The third FinTech driver for change is the Linux- based open Application Programming Interface, generally known as “Open API”, which enables third-party access to banks’ customer data. For the banks this could be an opportunity to monetise their customer data although there is resistance from some banks, particularly in the US, on the grounds of security and confidentiality.
The technology will enable potential customers to access third party services within the banking ecosystem. There would also be an opportunity for banks to provide white label offerings to third-party product providers and distributors to access the banks’ customer data.
A UK Open Banking Working Group has been created to facilitate open API. The Treasury is apparently supportive of this innovation and said it would legislate “if necessary”. The working group says “Open Banking will mean reliable, personalised financial advice, tailored to your particular circumstances, delivered securely and confidentially”. At present, giving advice with these characteristics involves long (and therefore costly) fact- finds and this process in practice is a major barrier in the UK to the seamless delivery of online savings, investment and pensions products. If Open Banking delivers what it promises, the effect on both product design and delivery will be as far reaching as the impact of Big Bang on the City 30 years ago.
These are already some implemented examples of open API such as (perhaps not surprisingly) Silicon Valley Bank’s open banking platform Banking as a Service” and the German online bank, Fidor. There are a lot more known to be in the pipeline and for once, this a technology where Europe might have the edge on the US.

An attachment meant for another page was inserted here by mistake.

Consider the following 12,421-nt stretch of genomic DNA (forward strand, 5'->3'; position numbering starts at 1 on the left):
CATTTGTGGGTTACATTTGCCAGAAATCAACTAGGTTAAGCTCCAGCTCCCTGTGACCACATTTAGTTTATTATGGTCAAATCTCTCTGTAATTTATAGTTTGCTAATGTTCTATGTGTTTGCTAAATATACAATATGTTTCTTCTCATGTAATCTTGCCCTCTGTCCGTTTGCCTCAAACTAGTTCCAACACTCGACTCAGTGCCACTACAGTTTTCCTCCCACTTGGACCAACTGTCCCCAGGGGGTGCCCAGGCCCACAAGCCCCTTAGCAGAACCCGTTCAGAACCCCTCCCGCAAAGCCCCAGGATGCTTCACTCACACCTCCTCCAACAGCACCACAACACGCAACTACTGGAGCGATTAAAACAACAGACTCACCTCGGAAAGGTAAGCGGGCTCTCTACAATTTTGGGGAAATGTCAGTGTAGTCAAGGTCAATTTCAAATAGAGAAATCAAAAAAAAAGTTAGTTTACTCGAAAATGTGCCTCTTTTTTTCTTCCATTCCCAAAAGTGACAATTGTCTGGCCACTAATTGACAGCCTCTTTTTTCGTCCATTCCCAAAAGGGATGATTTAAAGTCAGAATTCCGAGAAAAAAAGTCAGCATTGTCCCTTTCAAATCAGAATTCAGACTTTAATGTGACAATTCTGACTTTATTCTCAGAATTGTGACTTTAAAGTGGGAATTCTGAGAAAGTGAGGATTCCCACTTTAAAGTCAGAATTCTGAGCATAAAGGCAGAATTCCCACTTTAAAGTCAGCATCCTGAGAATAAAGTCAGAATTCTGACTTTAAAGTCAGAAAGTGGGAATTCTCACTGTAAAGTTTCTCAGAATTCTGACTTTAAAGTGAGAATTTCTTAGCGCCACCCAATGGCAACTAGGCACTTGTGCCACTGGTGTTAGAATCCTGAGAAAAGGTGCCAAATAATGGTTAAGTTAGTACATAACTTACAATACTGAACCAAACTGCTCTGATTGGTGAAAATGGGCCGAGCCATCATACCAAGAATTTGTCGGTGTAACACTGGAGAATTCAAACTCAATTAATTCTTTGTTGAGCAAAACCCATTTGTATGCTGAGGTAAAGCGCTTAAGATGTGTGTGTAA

Six forecasts for the future
Our forecasts about the impact of FinTech on the Savings and Investment market are:
- Core savings products for asset accumulation and income streaming will continue to evolve slowly until Open ABI goes mainstream
- Platforms will continue to play key role in selection of products and client retention with DLT progressively enhancing speed and security
- Advice is key bottleneck in digital delivery; chatbots and robo-advice is likely to appeal to Millennials but they are not yet in the savings groove. Once they are in the groove, the killer app will be on a hand held device.
- Technological innovation with most front-end impact will be Open ABI but full implementation is probably at least 5 years away
- Open ABI once implemented will be a major catalyst for savings product innovation
- DLT will have very significant impact on back office costs, security and customer experience. At a bank or fund manager near to you soon.
One final bit of advice, for those who are involved in savings and investments products, marketing or distribution, now is the time to start networking with the FinTech geeks. They hold the key to the future of this fundamentally important part of the UK economy.
Keith Bedell-Pearce has nearly 50 years’ experience in technology and financial services. He is an Honorary Professor at Warwick Business School and Treasurer of the University of Warwick. As well as being Chairman of 4D Data Centres he is a member of the Advisory Board of Disruptive Innovation, a hedge fund focused on disruptive technologies and processes.